Almost all wind turbines producing electricity consist of rotor blades which rotate around a horizontal hub. The hub is connected to a gearbox and generator, which are located inside the nacelle. The nacelle is the large part at the top of the tower where all the electrical components are located.
Most wind turbines have three blades which face into the wind; the wind turns the blades round, this spins the shaft, which connects to a generator and this is where the electricity is made. A generator is a machine that produces electrical energy from mechanical energy, as opposed to an electric motor which does the opposite. You can see an animation of this here.
Wind turbines start operating at wind speeds of 4 to 5 metres per second (around 10 miles an hour) and reach maximum power output at around 15 meters/second (around 33 miles per hour). At very high wind speeds, i.e. gale force winds, (25 metres/second, 50+ miles/hour) wind turbines shut down. For more information, see the BWEA factsheet on wind energy technology.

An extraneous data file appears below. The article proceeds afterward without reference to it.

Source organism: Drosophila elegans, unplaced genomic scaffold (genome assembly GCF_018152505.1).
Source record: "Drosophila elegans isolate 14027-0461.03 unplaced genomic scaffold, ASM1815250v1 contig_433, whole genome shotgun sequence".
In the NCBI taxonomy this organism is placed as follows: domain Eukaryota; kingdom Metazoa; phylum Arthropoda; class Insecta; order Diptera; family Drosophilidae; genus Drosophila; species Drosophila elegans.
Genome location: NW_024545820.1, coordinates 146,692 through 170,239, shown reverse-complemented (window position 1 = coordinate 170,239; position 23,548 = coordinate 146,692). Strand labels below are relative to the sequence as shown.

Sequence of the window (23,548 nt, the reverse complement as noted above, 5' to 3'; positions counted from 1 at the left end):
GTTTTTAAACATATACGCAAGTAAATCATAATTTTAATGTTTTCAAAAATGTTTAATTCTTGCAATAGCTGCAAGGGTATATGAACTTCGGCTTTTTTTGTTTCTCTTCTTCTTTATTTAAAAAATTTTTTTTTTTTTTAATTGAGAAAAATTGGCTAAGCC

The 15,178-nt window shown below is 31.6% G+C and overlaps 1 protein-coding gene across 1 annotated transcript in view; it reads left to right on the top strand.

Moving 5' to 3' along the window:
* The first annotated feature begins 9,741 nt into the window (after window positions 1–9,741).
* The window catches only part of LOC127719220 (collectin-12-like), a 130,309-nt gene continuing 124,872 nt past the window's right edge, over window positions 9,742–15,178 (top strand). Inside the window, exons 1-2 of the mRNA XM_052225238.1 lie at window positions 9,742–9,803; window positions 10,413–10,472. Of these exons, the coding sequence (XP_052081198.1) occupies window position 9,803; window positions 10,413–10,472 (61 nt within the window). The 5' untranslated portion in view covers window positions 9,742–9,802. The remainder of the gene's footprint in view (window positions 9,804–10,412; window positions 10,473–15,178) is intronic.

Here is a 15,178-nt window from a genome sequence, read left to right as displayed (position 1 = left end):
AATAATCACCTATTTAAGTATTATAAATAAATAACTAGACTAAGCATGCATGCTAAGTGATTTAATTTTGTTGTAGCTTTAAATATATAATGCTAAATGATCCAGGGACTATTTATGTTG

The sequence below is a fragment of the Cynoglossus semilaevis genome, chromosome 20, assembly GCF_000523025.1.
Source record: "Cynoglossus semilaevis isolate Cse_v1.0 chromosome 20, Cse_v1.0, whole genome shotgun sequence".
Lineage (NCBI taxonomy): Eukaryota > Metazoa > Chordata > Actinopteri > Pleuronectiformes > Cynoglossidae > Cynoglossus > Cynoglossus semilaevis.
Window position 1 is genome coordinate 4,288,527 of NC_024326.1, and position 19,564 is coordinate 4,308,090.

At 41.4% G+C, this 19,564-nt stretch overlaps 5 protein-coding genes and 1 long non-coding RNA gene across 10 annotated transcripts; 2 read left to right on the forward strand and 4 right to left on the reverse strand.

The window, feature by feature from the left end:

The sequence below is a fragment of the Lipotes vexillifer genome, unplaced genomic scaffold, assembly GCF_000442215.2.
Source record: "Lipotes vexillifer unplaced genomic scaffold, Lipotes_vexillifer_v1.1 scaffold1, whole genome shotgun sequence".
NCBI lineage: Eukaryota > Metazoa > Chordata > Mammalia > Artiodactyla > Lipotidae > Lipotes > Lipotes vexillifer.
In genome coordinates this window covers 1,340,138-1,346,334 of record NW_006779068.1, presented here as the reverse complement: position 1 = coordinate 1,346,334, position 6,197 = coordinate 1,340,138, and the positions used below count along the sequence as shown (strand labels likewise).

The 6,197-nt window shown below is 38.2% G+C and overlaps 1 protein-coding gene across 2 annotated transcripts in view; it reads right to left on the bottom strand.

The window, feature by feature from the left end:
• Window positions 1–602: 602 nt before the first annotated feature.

The blades rotate at anything between 50-10 revolutions per minute at constant speed. However, an increasing number of machines operate at variable speed. For more information, see the BWEA factsheet on wind energy technology.
The wind is a diffuse form of energy, in common with many renewable sources. A typical wind farm of 20 turbines might extend over an area of 1 square kilometre, but only 1% of the land area would be used to house the turbines, electrical infrastructure and access roads; the remainder can be used for other purposes, such as farming or as natural habitat.
To obtain 10% of our electricity from the wind would require constructing around 12,000 MW of wind energy capacity. Depending on the size of the turbines, they would extend over 80,000 to 120,000 hectares (0.3% to 0.5% of the UK land area). Less than 1% of this (800 to 1,200 hectares) would be used for foundations and access roads, the other 99% could still b used for productive farming. For comparison, between 288,000 to 360,000 hectares (1.2-1.5% of the UK land area) is covered by roads and some 18.5 million hectares (77%) are used for agriculture.